Aa Aa Running out of bad options? British MPs are trying to break the Brexit deadlock in a series of dramatic votes on Monday. The string of indicative votes, as they're known, comes after British lawmakers took control of the Brexit proceedings last week. MPs will have another chance to cast their ballots on the eight indicative votes — some of which are being voted on for a second time in the House of Commons — after being struck down last Wednesday. Political outsiders Presidential elections in Slovakia and Ukraine have thrust political newcomers into the spotlight. Both countries saw politicians with little prior political experience win important presidential votes. Zuzana Caputova won the runoff vote in Slovakia on Saturday, making her the country's first female president. In Ukraine, preliminary results indicated comedian Volodymyr Zelenskiy defeated the incumbent, President Petro Poroshenko, in first-round votes on Sunday. The duo will face off in a runoff vote on April 21. Policing Facebook Facebook CEO Mark Zuckerberg is calling for more government intervention when it comes to social media content.
The prime minister had suggested she would “engage constructively” with the indicative votes process, set up by a cross-party group of MPs led by the former Conservative minister Sir Oliver Letwin. But Downing Street sources confirmed that the government would whip Conservative MPs to oppose the business motion kicking off Monday’s votes. The deeply divided cabinet, which May’s own chief whip, Julian Smith, described in a BBC interview on Monday as the “worst example of ill-discipline in cabinet in British political history”, will be instructed not to vote. “I’ll leave it to historians to make their judgments on history,” he said. The prime minister’s spokesman said “soft Brexit” was “not terminology the prime minister has ever used”, but underlined her continued objections to Britain remaining part of a customs union. Would the UK be better off in or out of a customs union? Many Brexiters on the Conservative benches, including within the cabinet, are vehemently opposed to accepting a customs union. I’ve said that before. But we are approaching the point where the stakes are now so very high, and so transcend party politics and what this country is about, and the fundamental British value that political power rests on consent, that I think these things are coming on to the table.” Downing Street suggested it would be for the cabinet at its weekly meeting to decide how to proceed, if, as expected, MPs supported a softer deal on Monday. But government sources suggested May could still aim to bring her deal to parliament for a fourth time on Wednesday – when Letwin and his colleagues plan to set aside another day of parliamentary business, potentially to pass legislation implementing the outcome of Monday’s votes.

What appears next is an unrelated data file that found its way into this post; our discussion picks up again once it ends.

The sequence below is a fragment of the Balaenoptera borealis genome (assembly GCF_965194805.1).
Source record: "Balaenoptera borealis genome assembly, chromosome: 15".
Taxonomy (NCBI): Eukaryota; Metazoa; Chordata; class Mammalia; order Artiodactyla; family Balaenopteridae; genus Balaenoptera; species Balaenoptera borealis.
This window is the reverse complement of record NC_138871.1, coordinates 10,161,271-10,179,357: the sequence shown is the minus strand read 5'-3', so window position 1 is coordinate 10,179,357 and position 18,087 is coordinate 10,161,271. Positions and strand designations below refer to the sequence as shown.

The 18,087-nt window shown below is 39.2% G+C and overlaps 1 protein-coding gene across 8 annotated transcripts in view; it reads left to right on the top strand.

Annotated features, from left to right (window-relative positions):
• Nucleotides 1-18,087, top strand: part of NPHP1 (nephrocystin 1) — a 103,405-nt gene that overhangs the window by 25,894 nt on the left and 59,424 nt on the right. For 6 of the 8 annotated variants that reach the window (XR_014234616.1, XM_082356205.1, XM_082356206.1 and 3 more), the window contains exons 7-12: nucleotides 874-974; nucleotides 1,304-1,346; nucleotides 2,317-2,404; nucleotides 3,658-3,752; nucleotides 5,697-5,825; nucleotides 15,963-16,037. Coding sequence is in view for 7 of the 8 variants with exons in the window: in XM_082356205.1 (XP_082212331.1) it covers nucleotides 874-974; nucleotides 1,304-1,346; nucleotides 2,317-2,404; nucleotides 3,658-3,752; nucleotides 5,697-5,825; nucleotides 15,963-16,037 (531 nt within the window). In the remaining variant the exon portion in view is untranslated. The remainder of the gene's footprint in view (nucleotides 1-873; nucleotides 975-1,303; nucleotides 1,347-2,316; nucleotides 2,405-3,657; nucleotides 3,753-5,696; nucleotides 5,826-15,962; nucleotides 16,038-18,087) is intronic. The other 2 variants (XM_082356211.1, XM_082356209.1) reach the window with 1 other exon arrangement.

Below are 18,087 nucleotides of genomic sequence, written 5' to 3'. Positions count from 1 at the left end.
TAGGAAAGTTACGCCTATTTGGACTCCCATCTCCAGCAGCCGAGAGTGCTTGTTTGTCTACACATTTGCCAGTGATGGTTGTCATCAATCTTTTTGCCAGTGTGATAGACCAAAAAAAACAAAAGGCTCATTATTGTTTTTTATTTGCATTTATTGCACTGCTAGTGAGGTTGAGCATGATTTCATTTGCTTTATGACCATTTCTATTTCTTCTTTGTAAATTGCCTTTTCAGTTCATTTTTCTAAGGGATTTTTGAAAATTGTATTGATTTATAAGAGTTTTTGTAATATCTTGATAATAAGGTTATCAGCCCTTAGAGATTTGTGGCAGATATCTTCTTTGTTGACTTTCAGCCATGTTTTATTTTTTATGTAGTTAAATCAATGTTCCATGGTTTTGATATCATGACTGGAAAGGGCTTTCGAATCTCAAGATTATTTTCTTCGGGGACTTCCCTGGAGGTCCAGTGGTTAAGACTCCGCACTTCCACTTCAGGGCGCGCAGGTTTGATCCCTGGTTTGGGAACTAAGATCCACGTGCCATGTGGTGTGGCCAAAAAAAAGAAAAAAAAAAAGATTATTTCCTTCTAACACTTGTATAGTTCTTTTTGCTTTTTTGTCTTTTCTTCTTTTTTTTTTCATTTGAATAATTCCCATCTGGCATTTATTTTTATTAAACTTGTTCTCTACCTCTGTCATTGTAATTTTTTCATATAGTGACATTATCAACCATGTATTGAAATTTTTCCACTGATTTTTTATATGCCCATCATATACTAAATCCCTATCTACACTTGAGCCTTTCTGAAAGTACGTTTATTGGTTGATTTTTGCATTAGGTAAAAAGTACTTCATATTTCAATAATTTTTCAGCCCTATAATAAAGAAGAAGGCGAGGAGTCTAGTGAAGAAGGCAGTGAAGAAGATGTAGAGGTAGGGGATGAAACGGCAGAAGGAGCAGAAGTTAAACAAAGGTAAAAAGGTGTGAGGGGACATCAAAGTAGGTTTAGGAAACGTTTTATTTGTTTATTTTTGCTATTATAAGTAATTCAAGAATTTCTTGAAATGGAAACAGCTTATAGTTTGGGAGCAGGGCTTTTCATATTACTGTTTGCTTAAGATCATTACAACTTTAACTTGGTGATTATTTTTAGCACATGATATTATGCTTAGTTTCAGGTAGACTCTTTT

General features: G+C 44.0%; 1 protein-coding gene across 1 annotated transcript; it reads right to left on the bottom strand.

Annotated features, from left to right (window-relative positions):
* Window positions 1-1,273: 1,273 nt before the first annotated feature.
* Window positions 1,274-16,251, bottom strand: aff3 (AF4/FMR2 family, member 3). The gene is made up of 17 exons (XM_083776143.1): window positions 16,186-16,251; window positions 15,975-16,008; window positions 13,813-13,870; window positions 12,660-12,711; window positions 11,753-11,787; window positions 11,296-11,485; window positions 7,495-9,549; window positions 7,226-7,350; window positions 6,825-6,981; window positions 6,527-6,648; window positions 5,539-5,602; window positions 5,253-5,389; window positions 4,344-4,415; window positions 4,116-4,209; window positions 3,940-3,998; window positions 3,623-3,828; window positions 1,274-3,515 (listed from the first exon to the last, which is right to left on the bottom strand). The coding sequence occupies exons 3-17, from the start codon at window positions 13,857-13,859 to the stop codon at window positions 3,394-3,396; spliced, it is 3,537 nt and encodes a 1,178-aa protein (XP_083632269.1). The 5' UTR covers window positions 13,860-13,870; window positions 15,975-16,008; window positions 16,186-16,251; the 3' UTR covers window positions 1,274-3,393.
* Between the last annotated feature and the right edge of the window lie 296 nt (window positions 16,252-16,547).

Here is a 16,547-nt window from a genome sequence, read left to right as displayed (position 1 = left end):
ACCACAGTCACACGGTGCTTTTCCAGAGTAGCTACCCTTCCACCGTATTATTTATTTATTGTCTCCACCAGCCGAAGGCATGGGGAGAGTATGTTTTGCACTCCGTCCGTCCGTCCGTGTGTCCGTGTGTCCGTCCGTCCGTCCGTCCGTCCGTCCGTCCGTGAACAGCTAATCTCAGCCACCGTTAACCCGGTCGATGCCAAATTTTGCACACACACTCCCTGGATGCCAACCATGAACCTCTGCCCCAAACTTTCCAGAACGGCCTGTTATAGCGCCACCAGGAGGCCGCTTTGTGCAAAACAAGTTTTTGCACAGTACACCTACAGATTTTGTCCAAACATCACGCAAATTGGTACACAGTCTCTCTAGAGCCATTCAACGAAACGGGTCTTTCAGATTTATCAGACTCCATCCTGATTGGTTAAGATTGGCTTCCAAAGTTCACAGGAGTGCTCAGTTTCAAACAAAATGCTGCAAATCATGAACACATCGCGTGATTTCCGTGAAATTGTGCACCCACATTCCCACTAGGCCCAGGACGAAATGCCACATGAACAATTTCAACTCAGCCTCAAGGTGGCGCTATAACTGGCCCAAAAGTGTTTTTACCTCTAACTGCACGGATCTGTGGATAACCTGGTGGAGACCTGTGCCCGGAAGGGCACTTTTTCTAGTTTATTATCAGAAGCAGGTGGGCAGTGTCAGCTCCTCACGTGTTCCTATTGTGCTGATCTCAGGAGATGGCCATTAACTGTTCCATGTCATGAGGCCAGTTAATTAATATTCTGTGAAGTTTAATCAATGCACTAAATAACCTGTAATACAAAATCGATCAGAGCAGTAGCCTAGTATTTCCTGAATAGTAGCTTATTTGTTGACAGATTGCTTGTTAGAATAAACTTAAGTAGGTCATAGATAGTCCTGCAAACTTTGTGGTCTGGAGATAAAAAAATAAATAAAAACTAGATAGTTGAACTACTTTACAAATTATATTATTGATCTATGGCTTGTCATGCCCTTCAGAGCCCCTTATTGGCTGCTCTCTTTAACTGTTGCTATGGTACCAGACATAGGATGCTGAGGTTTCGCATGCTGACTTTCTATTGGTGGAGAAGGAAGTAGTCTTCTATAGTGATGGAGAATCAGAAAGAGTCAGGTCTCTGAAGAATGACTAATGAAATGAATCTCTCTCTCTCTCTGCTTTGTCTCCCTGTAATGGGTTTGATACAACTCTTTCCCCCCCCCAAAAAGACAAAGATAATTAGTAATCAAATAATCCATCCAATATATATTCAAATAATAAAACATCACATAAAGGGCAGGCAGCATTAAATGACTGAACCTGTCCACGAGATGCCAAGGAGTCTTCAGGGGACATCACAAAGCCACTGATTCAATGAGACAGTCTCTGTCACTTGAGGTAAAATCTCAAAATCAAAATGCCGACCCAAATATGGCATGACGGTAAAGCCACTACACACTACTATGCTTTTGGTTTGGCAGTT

Jeremy Corbyn will whip Labour MPs to support a Brexit referendum in the indicative votes – but could face a wave of resignations from frontbenchers determined not to back it. One shadow minister warned Labour would face “a very significant rebellion” if it tried to force MPs to back the motion, and another said: “If we whip for it, we won’t have a shadow cabinet by the end of the day.” The motion, tabled by Dame Margaret Beckett, suggests parliament should not ratify any Brexit deal “unless and until” it has been approved in a “confirmatory public vote”. Gardiner also suggested Labour was concerned that the motion could suggest the party would allow Theresa May’s deal to pass if it led to a referendum. “To put that up as the only alternative in a public vote and say we will let it go through looks as though you believe that, at the end of it, remain would be the result. “Our policy is clearly that we would support a public vote to stop no deal or to stop a bad deal, but not that we would allow a bad deal as long as the public had the opportunity to reject Brexit altogether.” He said Labour could not be portrayed as a party that wanted remain at any price. “The Labour party is not a remain party now. Beckett said she had been led to believe Labour would support plans for a confirmatory referendum; and the Guardian understands scores of MPs met in parliament later, to demand that the party whip for it. Read more McDonnell said Gardiner’s comments were “exactly in line with party policy” and that the decision would be made on whether to whip the Beckett motion after the Speaker, John Bercow, has selected the motions for debate. Asked whether he agreed with Gardiner that Labour was not a remain party, he said: “We had to accept in our manifesto respect for the referendum result. On the floor of the House of Commons there could be a coalition around that.” Corbyn’s spokesman later confirmed the party would whip for Beckett’s “confirmatory public vote” option – as well as the one put forward by Gareth Snell and Ken Clarke, calling for a customs union, and the one setting out Labour’s own Brexit policy.